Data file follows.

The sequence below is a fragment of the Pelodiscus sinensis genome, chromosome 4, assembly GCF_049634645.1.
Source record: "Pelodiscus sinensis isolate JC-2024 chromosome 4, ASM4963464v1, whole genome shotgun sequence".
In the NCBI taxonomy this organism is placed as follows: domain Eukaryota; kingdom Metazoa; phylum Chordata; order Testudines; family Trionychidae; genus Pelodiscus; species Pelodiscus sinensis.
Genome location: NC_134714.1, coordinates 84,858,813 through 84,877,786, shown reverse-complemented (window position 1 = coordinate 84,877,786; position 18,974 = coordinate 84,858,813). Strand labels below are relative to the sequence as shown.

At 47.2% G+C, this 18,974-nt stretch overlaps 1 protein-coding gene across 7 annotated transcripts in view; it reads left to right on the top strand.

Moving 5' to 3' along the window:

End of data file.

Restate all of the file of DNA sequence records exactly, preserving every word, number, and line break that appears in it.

The sequence below is a fragment of the Pelodiscus sinensis genome, chromosome 4, assembly GCF_049634645.1.
Source record: "Pelodiscus sinensis isolate JC-2024 chromosome 4, ASM4963464v1, whole genome shotgun sequence".
In the NCBI taxonomy this organism is placed as follows: domain Eukaryota; kingdom Metazoa; phylum Chordata; order Testudines; family Trionychidae; genus Pelodiscus; species Pelodiscus sinensis.
Genome location: NC_134714.1, coordinates 84,858,813 through 84,877,786, shown reverse-complemented (window position 1 = coordinate 84,877,786; position 18,974 = coordinate 84,858,813). Strand labels below are relative to the sequence as shown.

At 47.2% G+C, this 18,974-nt stretch overlaps 1 protein-coding gene across 7 annotated transcripts in view; it reads left to right on the top strand.

Moving 5' to 3' along the window: